December 2016 Driver's Notebook 2

Italian Red Sleigh

Some cars weren’t meant to be tamed. They were built for the open road, the winding countryside, and the road less traveled. Such is the case with the Alfa Romeo 4C Spider. While you may be tempted to show her off, with her eye-catching looks and wicked exhaust sound, don’t let the one cup holder fool you…this ain’t no city girl.

In fact, if your ego were to convince you that driving the 4C Spider as a daily driver was a good idea, you would be destined to entomb yourself in the prettiest coffin money can buy. At 46.6 inches in height, the 4C is one of the smallest nonrace cars I’ve ever driven. And while its low center of gravity and carbon fiber tub make it perfect for the race track, the small stature makes it impossible to drive on the busy streets of Dallas, Texas.

Within a time span of four days, I can count at least a dozen close calls in this petite beauty. While on the Dallas North Tollway, I was traveling in the middle lane when two vehicles, one in the passing lane and one in the slow lane, each started creeping their way into the middle lane. Before I became the meat between a Texas truck sandwich, I peddled the tiny torpedo and listened to the turbo spool as I escaped certain peril. I hoped the loud exhaust note would notify drivers of my presence, but “Billies” as the Brits call them, aren’t the most attentive, especially when you sit feet below their line of sight.

Even with risking life and limb, this car gives you something to smile about. To give you an idea of this car’s speed, the 4C completed the Nürburgring Nordschleife circuit in 8 minutes and 4 seconds. This breathtaking performance was best in class for cars with similar horsepower. At 237 hp and 258 lb-ft of torque, combined with the light weight chassis, this car delivers the type of abrupt acceleration usually reserved for race cars. Not surprising, Alfa Romeo has a long history in motorsports. The company first entered the world of racing in 1911 and built its first race car 2 years later. Since then, Alfa Romeo has competed in sports car racing, Indy Car, Formula One, and Rally racing as an engine supplier or constructor. While the brand may not be as famous as its Italian cousins, Alfa Romeo certainly made their mark on motorsports and an impression on the modern American sports car market.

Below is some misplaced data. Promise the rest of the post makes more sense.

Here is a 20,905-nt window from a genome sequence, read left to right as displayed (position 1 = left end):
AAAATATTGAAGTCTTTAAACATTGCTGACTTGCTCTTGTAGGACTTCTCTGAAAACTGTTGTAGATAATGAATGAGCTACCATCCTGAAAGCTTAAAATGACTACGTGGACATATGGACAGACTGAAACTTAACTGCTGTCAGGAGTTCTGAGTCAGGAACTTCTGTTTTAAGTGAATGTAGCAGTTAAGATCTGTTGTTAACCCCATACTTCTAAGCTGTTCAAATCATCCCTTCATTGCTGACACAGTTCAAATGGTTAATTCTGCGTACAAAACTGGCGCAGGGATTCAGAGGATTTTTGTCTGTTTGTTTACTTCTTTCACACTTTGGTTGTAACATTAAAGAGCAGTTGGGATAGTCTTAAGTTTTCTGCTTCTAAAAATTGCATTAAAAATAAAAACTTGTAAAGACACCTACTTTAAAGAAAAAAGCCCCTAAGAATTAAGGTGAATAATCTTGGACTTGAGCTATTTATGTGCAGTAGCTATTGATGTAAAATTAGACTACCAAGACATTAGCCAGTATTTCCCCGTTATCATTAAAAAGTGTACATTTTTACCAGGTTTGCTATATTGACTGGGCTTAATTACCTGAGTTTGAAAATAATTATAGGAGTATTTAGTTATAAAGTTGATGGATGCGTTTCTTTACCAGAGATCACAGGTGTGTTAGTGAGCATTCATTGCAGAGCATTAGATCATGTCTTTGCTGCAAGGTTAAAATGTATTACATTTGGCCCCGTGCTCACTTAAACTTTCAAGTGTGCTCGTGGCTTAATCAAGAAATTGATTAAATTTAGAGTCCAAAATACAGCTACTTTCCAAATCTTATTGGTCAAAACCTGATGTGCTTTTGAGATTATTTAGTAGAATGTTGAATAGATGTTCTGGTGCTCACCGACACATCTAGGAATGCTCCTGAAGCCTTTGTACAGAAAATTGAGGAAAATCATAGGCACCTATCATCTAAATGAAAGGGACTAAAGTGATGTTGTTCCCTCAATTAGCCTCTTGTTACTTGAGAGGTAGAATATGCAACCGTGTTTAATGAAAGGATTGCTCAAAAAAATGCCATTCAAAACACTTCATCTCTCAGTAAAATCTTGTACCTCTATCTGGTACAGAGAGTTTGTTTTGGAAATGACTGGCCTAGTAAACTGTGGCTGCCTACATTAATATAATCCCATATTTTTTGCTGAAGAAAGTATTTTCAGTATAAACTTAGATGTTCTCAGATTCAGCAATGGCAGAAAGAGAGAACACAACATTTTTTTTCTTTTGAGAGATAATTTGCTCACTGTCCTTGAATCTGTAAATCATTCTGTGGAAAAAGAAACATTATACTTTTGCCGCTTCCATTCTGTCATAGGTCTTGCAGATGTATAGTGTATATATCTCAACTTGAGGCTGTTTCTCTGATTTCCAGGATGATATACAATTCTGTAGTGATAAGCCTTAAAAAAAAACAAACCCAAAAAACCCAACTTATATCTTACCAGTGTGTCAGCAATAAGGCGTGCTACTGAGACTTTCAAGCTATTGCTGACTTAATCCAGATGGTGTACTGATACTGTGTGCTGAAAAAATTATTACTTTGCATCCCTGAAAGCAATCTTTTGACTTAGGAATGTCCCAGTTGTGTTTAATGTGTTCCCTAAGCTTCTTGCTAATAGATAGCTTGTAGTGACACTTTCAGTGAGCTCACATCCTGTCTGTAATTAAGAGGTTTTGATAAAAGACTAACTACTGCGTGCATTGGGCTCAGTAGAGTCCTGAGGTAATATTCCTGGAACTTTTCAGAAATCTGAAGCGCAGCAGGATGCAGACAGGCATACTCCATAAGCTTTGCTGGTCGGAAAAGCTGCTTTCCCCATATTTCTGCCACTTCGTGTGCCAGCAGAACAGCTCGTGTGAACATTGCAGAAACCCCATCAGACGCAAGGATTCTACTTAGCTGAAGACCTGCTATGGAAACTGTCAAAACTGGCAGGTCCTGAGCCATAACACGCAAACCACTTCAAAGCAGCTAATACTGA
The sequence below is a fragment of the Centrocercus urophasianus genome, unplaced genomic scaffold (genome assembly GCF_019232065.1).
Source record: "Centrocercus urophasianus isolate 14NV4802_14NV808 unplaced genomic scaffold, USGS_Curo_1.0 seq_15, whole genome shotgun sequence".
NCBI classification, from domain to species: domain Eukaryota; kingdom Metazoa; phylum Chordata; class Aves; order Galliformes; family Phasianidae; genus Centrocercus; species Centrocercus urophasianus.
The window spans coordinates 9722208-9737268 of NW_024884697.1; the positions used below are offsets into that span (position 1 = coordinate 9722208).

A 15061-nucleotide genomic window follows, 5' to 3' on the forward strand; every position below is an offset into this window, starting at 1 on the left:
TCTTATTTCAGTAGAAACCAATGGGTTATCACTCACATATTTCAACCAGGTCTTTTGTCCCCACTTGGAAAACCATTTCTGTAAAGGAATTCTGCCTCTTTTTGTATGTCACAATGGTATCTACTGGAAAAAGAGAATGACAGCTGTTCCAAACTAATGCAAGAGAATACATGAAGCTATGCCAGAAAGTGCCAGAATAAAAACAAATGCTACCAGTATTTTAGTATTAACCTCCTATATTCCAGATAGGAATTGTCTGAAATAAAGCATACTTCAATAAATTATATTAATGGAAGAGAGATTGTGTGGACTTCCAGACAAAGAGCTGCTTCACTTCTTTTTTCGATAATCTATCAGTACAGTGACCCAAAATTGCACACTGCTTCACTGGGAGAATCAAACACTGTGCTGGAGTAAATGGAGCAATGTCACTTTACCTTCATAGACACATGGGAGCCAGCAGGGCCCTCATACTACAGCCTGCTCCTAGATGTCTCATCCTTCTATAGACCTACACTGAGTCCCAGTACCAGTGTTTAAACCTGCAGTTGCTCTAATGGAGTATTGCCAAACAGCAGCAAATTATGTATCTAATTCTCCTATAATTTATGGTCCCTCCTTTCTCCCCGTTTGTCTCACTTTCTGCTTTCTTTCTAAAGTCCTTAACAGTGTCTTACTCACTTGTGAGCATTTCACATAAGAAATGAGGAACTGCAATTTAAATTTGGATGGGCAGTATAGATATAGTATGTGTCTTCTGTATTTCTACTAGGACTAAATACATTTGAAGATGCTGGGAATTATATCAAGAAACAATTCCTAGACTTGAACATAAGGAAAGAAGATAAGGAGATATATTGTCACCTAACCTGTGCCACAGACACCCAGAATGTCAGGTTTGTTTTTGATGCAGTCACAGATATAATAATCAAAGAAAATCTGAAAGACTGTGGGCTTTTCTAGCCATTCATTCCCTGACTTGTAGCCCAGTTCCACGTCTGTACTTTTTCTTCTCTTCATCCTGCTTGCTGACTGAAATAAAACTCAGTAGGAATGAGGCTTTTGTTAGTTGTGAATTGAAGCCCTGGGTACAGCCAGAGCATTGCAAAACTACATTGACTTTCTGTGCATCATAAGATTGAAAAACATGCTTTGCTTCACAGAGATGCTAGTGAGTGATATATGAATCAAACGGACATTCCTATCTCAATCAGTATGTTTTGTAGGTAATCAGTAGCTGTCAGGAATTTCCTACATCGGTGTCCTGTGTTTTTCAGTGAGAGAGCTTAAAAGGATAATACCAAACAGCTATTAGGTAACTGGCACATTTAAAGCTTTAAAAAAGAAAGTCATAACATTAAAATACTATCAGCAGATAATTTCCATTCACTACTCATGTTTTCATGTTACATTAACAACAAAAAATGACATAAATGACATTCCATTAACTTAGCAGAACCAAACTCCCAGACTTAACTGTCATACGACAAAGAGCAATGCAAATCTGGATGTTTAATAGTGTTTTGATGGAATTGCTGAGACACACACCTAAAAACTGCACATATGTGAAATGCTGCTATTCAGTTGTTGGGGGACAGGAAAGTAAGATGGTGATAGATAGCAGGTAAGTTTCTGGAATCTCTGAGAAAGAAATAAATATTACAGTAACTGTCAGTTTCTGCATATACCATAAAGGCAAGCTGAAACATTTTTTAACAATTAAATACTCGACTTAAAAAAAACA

However, someone might want to inform our friends in Italy, that the average American male will have a tough time fitting in the 4C. At 5 feet 2 inches, the 4C fit me like a glove. Those taller and wider, will find the narrow seats challenging. As a standard feature, the 4C has “unassisted” steering; in other words, power steering is an option. I found the steering to be a bit heavy, especially when parking, but then again, she’s not meant to be your commuter car. If you plan on taking the 4C for grocery runs, I’m sorry to inform you that your bread and milk will end up on your lap, because this car has no boot or “trunk”, as we say in America. The throttle pedal will feel sensitive to the untrained foot while the Brembo brakes have a lot of bite. This car has all the features I look for in a sports car: incredible acceleration, fantastic brakes, and good looks to make the boys jealous. Just remember, horses can’t gallop in a city; it’s best to give the 4C Spider room to play.